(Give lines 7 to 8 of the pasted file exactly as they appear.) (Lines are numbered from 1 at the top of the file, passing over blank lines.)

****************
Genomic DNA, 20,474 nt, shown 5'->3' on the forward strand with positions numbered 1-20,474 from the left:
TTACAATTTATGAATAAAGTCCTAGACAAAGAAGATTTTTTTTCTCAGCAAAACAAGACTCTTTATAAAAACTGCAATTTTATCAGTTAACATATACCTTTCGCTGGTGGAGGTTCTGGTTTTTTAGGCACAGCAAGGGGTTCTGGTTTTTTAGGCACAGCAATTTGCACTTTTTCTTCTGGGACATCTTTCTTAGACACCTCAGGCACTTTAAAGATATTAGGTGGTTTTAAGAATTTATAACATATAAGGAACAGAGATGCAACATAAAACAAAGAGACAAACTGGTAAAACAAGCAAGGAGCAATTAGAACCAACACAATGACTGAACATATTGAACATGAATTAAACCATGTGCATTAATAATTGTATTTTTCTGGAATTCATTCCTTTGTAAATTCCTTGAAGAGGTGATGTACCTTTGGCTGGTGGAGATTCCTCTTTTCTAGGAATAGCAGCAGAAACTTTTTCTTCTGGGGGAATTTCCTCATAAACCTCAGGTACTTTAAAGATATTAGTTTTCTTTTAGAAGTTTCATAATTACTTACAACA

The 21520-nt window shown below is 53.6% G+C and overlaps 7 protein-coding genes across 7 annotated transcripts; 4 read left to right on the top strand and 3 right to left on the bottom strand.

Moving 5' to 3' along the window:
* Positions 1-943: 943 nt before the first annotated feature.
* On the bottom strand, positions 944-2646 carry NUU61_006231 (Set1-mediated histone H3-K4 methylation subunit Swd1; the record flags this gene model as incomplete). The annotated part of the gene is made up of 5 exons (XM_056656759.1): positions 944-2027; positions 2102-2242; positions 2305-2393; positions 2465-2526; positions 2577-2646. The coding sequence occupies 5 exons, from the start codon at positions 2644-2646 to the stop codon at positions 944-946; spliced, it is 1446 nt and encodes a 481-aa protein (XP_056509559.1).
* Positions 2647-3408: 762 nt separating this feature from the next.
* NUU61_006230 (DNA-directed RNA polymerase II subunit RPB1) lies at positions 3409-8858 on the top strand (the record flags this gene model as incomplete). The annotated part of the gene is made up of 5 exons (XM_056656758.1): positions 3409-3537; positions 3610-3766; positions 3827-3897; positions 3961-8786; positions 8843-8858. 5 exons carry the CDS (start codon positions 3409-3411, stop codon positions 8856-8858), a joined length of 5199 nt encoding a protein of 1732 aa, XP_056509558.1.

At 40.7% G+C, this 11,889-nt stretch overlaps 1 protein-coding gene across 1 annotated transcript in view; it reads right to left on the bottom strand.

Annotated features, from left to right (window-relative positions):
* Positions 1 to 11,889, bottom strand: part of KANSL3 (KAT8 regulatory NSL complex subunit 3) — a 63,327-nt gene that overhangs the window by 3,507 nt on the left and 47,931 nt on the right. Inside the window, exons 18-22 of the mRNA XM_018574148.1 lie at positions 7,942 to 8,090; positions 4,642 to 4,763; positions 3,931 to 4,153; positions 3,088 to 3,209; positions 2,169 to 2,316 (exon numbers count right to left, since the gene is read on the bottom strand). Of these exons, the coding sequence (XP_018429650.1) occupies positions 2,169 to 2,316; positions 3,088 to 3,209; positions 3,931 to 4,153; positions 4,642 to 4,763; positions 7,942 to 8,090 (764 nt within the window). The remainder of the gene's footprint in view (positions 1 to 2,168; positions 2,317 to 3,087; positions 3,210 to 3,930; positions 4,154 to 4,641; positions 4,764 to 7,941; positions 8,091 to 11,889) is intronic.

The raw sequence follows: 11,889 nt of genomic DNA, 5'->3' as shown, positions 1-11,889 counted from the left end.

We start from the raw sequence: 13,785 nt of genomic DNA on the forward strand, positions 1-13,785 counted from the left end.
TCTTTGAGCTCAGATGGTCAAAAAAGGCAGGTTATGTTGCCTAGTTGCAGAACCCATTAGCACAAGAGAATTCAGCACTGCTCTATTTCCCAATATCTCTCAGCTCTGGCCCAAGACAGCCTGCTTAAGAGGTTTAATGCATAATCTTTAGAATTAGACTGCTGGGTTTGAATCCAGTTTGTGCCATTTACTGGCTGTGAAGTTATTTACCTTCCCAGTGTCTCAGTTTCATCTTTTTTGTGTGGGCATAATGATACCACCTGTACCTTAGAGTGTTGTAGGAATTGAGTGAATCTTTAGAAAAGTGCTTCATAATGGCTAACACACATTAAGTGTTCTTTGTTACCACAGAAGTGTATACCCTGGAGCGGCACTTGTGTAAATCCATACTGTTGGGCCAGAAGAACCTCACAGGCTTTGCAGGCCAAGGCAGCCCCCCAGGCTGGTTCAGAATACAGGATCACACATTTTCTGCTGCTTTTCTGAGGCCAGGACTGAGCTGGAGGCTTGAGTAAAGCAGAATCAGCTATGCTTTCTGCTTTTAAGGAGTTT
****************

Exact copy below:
* Positions 2647-3408: 762 nt separating this feature from the next.
* NUU61_006230 (DNA-directed RNA polymerase II subunit RPB1) lies at positions 3409-8858 on the top strand (the record flags this gene model as incomplete). The annotated part of the gene is made up of 5 exons (XM_056656758.1): positions 3409-3537; positions 3610-3766; positions 3827-3897; positions 3961-8786; positions 8843-8858. 5 exons carry the CDS (start codon positions 3409-3411, stop codon positions 8856-8858), a joined length of 5199 nt encoding a protein of 1732 aa, XP_056509558.1.